information society @ the crossroads, 3-7 june 2015

We’re happy that we got almost 20 papers for our panel “ICTs and power relations. Present dilemmas and future perspectives” (a panel I co-organize with my ITA colleagues Doris Allhutter & Stefan Strauss). Thanks to the conference organizers we’ll be able to put together two (maybe even three) sessions! YAY. We’ll go through all the abstracts in the next couple of weeks.. I’m already looking forward to that!

That’s the abstract I submitted. I hope it will make it through our tough review process! ūüėČ Comments & thoughts are highly welcome!!

Algorithmic Imaginaries. Visions and values in the co-production of search engine politics and Europe

Information and communication technologies (ICTs) have been described as transcending and transforming national borders, political regimes, and power relations. They have been envisioned as creating a global network society with hubs and links rather than cities and peripheries; ‚Äútechnological zones‚ÄĚ (Barry 2006) rather than political territories. This reordering of distance and space was described as going hand in hand with processes of reordering social life. Such deep entanglements of technological and social arrangements have been coined as processes of co-production (Jasanoff 2005). While this ‚Äúsociotechnical imaginary of the internet‚ÄĚ (Felt 2014) was framed as all-encompassing and world-spanning at first, it is now increasingly seen as conflicting with the diversity of cultural, political, and social values on the ground. Accordingly, alternative interpretations of ICTs and their multiple socio-political implications have emerged over the past years.

Especially in the European context, tensions between US-American internet services, Google and its ‚Äúalgorithmic ideology‚ÄĚ (Mager 2012, 2014) most importantly, and European visions and values may be observed. After the NSA scandal critical voices have become louder and louder; both in the policy and the public arena. Out of a sudden, issues like privacy, data protection, informational self-determination, and the right to be forgotten have been conceptualized as core European values (even though European secret services heavily surveilled its citizens too ‚Äď arguable more intensely than the NSA in the British case). This shows that there is a European voice forming that aims at distancing and emancipating Europe from US-American tech companies and their business models based on user-targeted advertising and large-scale citizen surveillance. However, it further shows that there are tensions running through European countries and their national interests, identities and ideologies too. One reason is that Europe is neither a clear-cut, homogeneous entity, nor fixed and stable. In the context of biotechnology policy Jasanoff (2005: 10) argues: ‚ÄúEurope in particular is a multiply imagined community in the minds of the many actors who are struggling to institutionalize their particular versions of Europe, and how far national specificities should become submerged in a single European nationhood ‚Äď economically, politically, ethically ‚Äď remains far from settled.‚ÄĚ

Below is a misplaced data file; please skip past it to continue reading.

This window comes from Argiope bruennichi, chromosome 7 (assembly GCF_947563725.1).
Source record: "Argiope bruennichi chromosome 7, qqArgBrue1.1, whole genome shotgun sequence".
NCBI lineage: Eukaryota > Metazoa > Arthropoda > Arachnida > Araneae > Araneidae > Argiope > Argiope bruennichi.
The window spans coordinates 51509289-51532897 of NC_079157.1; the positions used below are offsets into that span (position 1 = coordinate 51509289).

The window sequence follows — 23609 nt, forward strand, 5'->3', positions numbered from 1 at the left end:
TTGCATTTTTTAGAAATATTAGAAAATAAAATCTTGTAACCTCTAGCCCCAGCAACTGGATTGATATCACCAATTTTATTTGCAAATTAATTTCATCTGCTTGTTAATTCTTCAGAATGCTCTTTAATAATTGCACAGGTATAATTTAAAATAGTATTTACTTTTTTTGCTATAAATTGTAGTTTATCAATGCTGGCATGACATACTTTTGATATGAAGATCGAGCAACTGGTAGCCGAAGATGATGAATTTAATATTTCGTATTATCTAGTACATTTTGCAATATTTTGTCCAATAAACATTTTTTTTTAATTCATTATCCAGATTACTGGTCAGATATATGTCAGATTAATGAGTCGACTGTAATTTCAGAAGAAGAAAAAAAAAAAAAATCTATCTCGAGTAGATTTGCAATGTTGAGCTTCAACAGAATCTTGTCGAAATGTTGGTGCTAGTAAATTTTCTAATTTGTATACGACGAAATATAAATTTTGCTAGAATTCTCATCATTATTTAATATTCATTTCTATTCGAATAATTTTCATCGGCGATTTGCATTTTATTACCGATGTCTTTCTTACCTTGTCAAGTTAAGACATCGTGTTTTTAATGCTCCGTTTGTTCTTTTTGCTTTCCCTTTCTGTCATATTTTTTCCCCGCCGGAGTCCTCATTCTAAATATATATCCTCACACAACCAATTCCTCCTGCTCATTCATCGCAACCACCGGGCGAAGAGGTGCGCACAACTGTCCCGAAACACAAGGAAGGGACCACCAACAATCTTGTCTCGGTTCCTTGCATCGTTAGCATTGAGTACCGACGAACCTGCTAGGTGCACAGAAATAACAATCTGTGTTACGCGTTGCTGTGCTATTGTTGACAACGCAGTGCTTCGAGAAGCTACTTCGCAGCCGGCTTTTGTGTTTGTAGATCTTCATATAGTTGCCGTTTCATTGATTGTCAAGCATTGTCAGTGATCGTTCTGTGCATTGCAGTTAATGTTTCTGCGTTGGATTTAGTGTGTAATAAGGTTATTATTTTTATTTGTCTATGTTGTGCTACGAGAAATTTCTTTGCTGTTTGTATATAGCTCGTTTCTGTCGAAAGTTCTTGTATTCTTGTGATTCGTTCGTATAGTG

So how is Europe imagined in the context of search engine politics and how are search engines imagined in Europe? And how does the European imaginary relate to national visions and values of search engines? These are the main questions to be answered in the presented analysis by taking Austria as a case study. Analyzing European policy discourses the study examines how search engines ‚Äď Google in particular ‚Äď are imagined in the European policy context, what visions and values guide search engine politics, and how Europe is constructed in these narratives. Analyzing Austrian media debates the project investigates how the European imaginary is translated into and transformed in the Austrian context, how Google is portrayed in these debates, and what national specificities shape the narratives. A particular focus is put on the ongoing negotiation of the European data protection reform since this is a central arena where search engines (and other data processing technologies like social media etc) and the European identity are co-constructed these days, but also a site where European disparities, national interests, and local value-systems are at stake. Using a discourse analytical approach and the concept of ‚Äúsociotechnical imaginaries‚ÄĚ (Jasanoff and Kim 2009) this study will give insights in the way ICTs and Europe are co-produced, but also what tensions and contradictions appear between the European imaginary and national interests. While European policy documents try to speak with one voice, the Austrian media shows more nuanced stories of power relations, struggles, and friction that open up the view on the fragility of the European identity when it comes to sensitive, value-laden areas like search engine politics.